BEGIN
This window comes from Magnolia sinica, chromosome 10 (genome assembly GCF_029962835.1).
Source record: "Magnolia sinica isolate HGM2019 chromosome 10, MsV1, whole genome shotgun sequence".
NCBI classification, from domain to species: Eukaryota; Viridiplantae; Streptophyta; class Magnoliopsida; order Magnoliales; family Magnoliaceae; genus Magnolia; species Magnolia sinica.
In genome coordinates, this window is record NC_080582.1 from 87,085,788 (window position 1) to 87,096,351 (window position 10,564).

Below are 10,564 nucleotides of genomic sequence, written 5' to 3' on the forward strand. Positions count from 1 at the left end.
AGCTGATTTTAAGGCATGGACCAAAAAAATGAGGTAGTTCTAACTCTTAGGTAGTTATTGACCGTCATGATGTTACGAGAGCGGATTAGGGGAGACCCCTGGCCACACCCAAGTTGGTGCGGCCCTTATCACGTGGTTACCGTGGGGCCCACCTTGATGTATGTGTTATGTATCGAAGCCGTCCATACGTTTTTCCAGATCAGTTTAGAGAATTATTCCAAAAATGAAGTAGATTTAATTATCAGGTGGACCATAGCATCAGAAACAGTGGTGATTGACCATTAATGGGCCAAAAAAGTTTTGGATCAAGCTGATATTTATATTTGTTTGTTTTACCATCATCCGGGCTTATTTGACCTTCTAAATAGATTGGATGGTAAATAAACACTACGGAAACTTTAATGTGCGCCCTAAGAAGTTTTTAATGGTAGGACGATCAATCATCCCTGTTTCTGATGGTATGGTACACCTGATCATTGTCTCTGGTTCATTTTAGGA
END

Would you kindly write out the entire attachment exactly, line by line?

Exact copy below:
This window comes from Magnolia sinica, chromosome 10 (genome assembly GCF_029962835.1).
Source record: "Magnolia sinica isolate HGM2019 chromosome 10, MsV1, whole genome shotgun sequence".
NCBI classification, from domain to species: Eukaryota; Viridiplantae; Streptophyta; class Magnoliopsida; order Magnoliales; family Magnoliaceae; genus Magnolia; species Magnolia sinica.
In genome coordinates, this window is record NC_080582.1 from 87,085,788 (window position 1) to 87,096,351 (window position 10,564).

Below are 10,564 nucleotides of genomic sequence, written 5' to 3' on the forward strand. Positions count from 1 at the left end.
AGCTGATTTTAAGGCATGGACCAAAAAAATGAGGTAGTTCTAACTCTTAGGTAGTTATTGACCGTCATGATGTTACGAGAGCGGATTAGGGGAGACCCCTGGCCACACCCAAGTTGGTGCGGCCCTTATCACGTGGTTACCGTGGGGCCCACCTTGATGTATGTGTTATGTATCGAAGCCGTCCATACGTTTTTCCAGATCAGTTTAGAGAATTATTCCAAAAATGAAGTAGATTTAATTATCAGGTGGACCATAGCATCAGAAACAGTGGTGATTGACCATTAATGGGCCAAAAAAGTTTTGGATCAAGCTGATATTTATATTTGTTTGTTTTACCATCATCCGGGCTTATTTGACCTTCTAAATAGATTGGATGGTAAATAAACACTACGGAAACTTTAATGTGCGCCCTAAGAAGTTTTTAATGGTAGGACGATCAATCATCCCTGTTTCTGATGGTATGGTACACCTGATCATTGTCTCTGGTTCATTTTAGGA